Lzzy: "We have this audience where we've got the 80s rocker dudes that think you're bringing 80s metal back, and then we have these little girls that have a Halestorm poster in their room between their Frozen and Taylor Swift posters."
That variety of styles is represented on the record: you go from the full-on metal of Mayhem to a piano ballad such as Dear Daughter. How important was it for you to show those different sides of the band?
Lzzy: "I wanted to show all of the sides of who we are as artists. I'm a sucker for cheesy love ballads, I have a whole arsenal of them that we've never put out. I'm such a cheeseball. But then I love stuff like Mayhem, where you can just throw down. It was important for us not to have the same song over and over."
Joe: "We have a whole Rod Stewart-style album that we could put out one day, ‘Lzzy Loves You'."
You play 250 shows a year, and you've done that consistently for several years. Is this an album that you could have made without having put those road miles in?
Joe: "No. We learn something from every show. After every show, we'll say, ‘You know what didn't work? This, but then this was super cool.' We were up until 4am last night talking about communicating without speaking on stage.
"We can all play our instruments just fine. I'll never be the world's greatest shredder, but what we can improve on is listening to each other and working on the fly. Like the other night, there's a part in Mayhem where it's just Lzzy's guitar and vocal, but her guitar wasn't working. She shot me this look, so I played her part and her guitar was back working before the chorus, so no-one noticed."
Conditions are getting tougher for bands out there. What's the key to maintaining an upward trajectory?
Lzzy: "I've been in this band for almost 18 years and we've been a foursome for almost 12 years. The industry is hard, but it's hard to do anything - if we wanted to be doctors, we'd have to bust our asses to be doctors."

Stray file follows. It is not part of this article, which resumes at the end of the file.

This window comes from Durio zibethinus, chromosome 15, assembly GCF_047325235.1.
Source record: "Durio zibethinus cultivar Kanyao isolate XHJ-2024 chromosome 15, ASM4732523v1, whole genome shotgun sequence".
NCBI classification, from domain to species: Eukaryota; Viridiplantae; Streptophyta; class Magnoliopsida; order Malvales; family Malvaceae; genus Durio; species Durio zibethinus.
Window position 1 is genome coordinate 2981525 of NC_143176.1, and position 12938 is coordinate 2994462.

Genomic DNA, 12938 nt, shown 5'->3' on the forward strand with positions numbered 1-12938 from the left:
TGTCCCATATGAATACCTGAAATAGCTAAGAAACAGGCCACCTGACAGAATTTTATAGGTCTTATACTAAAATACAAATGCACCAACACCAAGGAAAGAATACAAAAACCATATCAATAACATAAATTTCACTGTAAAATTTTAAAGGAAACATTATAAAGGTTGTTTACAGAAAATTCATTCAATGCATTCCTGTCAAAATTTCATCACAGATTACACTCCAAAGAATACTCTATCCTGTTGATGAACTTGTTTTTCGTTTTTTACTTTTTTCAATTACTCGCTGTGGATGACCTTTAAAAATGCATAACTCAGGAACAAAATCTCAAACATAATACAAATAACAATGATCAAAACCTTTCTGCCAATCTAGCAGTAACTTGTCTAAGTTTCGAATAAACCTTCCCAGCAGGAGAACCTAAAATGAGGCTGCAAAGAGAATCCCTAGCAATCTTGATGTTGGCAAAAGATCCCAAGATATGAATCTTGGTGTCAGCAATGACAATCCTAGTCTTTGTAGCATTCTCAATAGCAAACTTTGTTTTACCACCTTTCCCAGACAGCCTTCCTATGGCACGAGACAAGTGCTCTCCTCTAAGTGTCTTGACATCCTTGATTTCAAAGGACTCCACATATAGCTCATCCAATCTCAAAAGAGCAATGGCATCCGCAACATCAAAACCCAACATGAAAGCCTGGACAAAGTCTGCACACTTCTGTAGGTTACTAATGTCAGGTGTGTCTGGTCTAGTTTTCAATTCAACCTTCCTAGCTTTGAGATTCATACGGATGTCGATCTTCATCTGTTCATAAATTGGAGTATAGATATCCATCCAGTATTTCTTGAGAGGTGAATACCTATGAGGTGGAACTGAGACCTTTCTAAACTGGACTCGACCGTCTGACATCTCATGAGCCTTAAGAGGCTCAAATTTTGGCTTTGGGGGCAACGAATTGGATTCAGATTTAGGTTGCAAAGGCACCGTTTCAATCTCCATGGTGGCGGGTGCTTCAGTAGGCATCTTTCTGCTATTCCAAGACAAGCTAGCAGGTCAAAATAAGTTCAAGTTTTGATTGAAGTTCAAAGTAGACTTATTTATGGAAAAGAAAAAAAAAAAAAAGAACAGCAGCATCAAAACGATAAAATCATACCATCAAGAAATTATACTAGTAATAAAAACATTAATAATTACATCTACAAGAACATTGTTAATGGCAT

Joe: "It isn't hard work. This is all I'd want to be doing if I was doing anything else. This is not work."
As we've said, this album is a risk. But you must think that there are rewards to be had from taking the risk?
Lzzy: "Our long-term goal has always been to just continue and see what happens next. It's still exciting for us. We don't get hung up on planning things because everything can change on a dime. This could all end tomorrow, but for now we're here, talking to Total Guitar and we get to do this headline tour, and that's pretty awesome."
It was a tale of two approaches when it came to gear in the studio. Lzzy kept things stripped back, using her road gear and plugging her Explorer straight into her Marshall JCM800 2203. Joe, however...
Joe: "Jay had a few amps, he had a 50-watt 70s Marshall Plexi and a Tonemaster. I was excited about the Tonemaster, because I had never used one but I knew Jimmy Page had used one and Dave Grohl. I'd heard it was just this great rock amp from Fender's Custom Shop, all hand-wired. I'd never heard one and Jay had the 2x12 cab to go with it.
"I ran all of my amps in the studio, my EVH, my 20-watt Marshall, my JTM45, my JCM800. I had a 50s Tele and I put that into this little Analog Outfitters Sarge - this cool company in Illinois that takes old Hammond parts and put them into this little 15-watt amp. That, with the Tele, was the perfect tone for New Modern Love. Otherwise, it was all Tonemaster for the rock stuff.
"I have a '59 Reissue Les Paul that I used a lot. I used my Gibson Johnny A guitar a lot, my red Tele, my Custom Shop that Dennis Galuszka built, and my '57 Hardtail Custom Shop Strat.
"Jay had a cool 60s Gretsch that I used for the solo in New Modern Love for this out-there sound. I wasn't used to these far-out, atmospheric sounds but Jay was, so I plugged into his pedalboard a lot. He had a Boss Slicer, which we used in New Modern Love, that was great."